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Over seven thousand five hundred (7,500) direct and indirect workers of Western region’s biggest rubber factory, Ghana Rubber Estates Limited, risk being rendered jobless as the company is currently considering a possible shutdown over raw materials crisis.

More than 70 thousand persons who receive direct livelihood support from the company’s direct and indirect workers are also at risk.

The company has currently shut down its new rubber processing plant which was commissioned under the 1D1F Initiative in 2020 temporarily due to a lack of raw materials for processing.

All workers have since been asked to stay at home until there are enough raw materials. The company currently operates two factories and has been struggling to get the needed raw materials to feed them.

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The factories have been shut down a couple of times within the year due to a lack of raw materials. The raw materials unavailability has largely been attributed to the exportation of rubber cup lumps out of the country.

Production supervisor of Ghana Rubber Estate, Samson Boafotey fear the situation might affect the government’s industrialization vision.

“Lack of raw materials to feed our factory has brought a lot of hardships on our workers. This is because they receive some allowances in addition to their monthly salary when we are working but since we do not have the raw materials, they cannot get them. The other factor is that the company took loans for the management of the factory and because of the raw material issues, we are unable to produce. Our machines as they are not working is also a cost to the company. We are urging the government to intervene else we do not know what to do next. The raw material we have in our factory now will last for only two weeks,” he noted.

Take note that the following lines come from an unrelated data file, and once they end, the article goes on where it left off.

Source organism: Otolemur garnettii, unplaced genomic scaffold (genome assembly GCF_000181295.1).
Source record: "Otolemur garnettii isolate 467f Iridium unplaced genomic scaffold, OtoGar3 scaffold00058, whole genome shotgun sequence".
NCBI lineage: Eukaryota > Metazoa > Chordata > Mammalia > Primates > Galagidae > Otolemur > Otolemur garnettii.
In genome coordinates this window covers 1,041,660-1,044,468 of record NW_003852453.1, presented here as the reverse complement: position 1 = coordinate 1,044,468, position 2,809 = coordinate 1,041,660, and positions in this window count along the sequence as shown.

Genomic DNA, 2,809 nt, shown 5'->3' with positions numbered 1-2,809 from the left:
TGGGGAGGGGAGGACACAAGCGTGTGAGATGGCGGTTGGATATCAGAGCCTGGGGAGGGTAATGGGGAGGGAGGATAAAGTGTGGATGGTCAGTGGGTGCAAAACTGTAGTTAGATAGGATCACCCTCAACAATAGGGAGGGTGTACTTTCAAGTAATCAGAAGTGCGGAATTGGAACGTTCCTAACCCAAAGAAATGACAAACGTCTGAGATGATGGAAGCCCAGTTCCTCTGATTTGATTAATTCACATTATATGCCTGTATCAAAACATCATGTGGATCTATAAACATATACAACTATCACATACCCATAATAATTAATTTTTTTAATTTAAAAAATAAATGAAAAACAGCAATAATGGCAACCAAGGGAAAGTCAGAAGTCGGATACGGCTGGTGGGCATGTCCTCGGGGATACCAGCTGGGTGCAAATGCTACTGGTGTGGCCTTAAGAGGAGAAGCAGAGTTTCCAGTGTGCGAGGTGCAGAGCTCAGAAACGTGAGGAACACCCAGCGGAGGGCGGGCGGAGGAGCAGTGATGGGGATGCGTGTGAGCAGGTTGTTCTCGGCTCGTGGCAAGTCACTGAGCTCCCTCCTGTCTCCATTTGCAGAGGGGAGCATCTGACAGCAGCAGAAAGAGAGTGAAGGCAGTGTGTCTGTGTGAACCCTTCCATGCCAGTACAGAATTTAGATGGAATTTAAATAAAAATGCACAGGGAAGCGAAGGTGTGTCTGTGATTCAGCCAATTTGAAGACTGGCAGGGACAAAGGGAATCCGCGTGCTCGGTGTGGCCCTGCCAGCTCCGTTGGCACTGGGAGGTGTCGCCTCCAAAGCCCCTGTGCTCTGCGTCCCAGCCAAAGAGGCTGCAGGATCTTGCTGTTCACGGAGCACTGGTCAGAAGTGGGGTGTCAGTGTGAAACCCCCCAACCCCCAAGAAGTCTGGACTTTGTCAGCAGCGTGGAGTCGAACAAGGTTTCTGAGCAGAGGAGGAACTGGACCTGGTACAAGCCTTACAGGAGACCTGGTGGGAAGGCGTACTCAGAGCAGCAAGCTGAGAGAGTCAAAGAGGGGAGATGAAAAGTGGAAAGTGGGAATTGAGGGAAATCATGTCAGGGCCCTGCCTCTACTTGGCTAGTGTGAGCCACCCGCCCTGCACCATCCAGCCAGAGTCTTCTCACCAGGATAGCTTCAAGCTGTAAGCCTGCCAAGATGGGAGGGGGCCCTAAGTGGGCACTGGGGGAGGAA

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General Secretary of the General Agriculture Workers Union (GAWU), Edward Kareweh, indicated in an interview with Connect FM that government should be blamed for the development.

He argues that foreigners are now buying a bigger chunk of raw materials from the farmers for export.

“We have always argued that agriculture is the foundation for the development of this country. The economic transformation of this country must start with Agriculture, but today we are faced with the imminent destruction of Agriculture. The capacity of all the rubber producers in Ghana is 100, 000. However, the factories have the capacity to process 140, 000 as a country so what it means is that we can still expand plantations to get more rubber to meet the 140,000. This means we should be importing rubber, but government policy has it that anybody at all can export rubber from Ghana. So, what is happening is that foreigners now go to the farmers to buy the raw materials directly from them and export them in raw form,” he indicated.

He adds that illegal miners have invaded rubber farms, but authorities of government have failed to act.

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“Government must immediately ban the export of the raw materials. We don’t even have enough so why do we export? Over 70, 000 jobs are currently at stake and these people will be left unemployed. The plantation has also been heavily encroached by galamsey activities, and no authority is saying anything,” he indicated.

Currently, there are no laws regulating or stopping the exportation of raw cup lumps out of the country, despite Ghana having the capacity to process all the rubber produced in the country. This calls for urgent steps to be taken by the authorities to regulate the exportation of raw cup lumps as the current practise does not help the country’s goal of becoming an industrialised nation. It also deprives the nation of employment as the value addition process creates more employment and increase the foreign exchange earnings for the country.

By Eric Nana Gyetuah|ConnectFM|